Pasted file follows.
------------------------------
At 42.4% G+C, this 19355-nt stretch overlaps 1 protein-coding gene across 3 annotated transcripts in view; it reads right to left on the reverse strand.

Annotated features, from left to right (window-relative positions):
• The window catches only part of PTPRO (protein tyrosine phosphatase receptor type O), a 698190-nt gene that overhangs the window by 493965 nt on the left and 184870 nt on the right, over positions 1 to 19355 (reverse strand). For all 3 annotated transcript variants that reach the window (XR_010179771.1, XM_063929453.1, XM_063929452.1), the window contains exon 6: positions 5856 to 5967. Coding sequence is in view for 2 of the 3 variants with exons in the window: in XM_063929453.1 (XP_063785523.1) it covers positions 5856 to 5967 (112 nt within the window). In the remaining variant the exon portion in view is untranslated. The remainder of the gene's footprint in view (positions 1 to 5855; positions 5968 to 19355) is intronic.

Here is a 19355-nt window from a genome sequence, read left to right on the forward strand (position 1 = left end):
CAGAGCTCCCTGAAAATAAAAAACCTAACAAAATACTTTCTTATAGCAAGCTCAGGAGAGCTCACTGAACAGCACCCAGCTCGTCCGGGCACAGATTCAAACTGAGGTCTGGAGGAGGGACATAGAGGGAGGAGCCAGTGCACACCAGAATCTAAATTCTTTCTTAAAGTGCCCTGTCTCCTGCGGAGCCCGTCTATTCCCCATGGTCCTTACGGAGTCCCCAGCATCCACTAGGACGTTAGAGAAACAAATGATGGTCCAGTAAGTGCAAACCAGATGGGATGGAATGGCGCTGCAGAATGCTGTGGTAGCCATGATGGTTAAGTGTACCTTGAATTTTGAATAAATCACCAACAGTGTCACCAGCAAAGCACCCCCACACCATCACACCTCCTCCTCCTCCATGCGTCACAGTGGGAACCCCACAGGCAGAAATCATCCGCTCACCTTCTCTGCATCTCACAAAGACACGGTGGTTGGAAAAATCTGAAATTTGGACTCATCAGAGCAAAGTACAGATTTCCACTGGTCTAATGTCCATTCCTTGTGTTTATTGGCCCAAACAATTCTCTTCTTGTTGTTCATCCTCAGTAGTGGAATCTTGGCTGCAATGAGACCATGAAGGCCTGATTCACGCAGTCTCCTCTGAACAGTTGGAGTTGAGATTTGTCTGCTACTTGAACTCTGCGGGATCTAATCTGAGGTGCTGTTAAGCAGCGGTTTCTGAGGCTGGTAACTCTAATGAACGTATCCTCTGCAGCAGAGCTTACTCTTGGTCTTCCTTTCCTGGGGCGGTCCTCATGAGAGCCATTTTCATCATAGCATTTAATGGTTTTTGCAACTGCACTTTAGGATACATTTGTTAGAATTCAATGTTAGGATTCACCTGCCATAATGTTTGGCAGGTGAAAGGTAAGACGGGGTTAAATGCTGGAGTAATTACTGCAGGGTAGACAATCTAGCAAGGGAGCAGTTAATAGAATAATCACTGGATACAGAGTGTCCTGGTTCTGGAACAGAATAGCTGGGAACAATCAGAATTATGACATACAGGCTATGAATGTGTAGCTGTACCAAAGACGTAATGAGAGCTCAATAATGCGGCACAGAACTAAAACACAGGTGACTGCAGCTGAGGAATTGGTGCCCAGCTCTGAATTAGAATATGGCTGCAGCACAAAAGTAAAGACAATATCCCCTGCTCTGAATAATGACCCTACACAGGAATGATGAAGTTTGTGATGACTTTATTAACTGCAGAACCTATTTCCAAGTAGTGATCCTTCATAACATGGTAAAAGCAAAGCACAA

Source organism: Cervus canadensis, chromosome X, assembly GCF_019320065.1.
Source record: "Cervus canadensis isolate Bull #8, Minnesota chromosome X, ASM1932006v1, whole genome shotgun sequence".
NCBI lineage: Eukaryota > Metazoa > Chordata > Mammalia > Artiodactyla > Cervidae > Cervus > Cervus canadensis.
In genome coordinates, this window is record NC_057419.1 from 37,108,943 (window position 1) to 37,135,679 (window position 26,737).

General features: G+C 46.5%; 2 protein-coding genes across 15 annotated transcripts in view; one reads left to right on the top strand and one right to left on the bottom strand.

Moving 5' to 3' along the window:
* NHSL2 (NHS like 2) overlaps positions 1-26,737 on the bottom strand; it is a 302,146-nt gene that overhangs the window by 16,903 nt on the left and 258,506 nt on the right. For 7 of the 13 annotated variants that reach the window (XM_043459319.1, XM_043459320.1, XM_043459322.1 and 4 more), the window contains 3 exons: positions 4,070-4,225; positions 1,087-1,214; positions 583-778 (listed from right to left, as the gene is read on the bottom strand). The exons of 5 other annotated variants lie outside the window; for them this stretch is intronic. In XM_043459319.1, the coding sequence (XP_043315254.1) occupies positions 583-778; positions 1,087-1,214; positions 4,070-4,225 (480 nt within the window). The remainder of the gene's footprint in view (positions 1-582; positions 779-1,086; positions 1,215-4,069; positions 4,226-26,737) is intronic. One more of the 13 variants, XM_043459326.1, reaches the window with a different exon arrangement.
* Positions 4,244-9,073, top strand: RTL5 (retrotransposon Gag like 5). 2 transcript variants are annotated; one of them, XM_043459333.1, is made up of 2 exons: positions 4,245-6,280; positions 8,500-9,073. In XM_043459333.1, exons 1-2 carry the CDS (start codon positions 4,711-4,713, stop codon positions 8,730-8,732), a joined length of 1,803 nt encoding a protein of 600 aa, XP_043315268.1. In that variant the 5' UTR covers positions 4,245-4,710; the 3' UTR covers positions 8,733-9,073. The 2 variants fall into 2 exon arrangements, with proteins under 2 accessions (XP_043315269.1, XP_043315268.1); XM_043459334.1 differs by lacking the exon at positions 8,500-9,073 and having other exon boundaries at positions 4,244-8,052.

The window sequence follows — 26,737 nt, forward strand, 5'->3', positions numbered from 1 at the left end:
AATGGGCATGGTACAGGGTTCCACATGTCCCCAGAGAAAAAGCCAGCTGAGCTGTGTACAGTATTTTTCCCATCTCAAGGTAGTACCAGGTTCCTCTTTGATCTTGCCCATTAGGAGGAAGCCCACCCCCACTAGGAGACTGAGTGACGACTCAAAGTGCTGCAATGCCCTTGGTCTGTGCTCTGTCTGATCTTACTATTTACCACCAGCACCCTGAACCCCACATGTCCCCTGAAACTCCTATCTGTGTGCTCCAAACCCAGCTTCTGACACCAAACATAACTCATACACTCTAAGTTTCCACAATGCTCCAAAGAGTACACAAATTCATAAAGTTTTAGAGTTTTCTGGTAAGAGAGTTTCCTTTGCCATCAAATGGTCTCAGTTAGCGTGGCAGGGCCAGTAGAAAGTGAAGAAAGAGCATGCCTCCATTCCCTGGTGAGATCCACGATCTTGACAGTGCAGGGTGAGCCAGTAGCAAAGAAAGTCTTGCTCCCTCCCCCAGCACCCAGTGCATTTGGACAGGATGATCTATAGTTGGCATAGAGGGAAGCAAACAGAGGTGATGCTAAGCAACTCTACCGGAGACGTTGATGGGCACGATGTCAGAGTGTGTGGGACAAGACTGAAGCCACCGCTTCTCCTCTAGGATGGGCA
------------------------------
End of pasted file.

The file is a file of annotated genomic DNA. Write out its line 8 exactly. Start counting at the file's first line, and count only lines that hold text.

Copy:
NCBI lineage: Eukaryota > Metazoa > Chordata > Mammalia > Artiodactyla > Cervidae > Cervus > Cervus canadensis.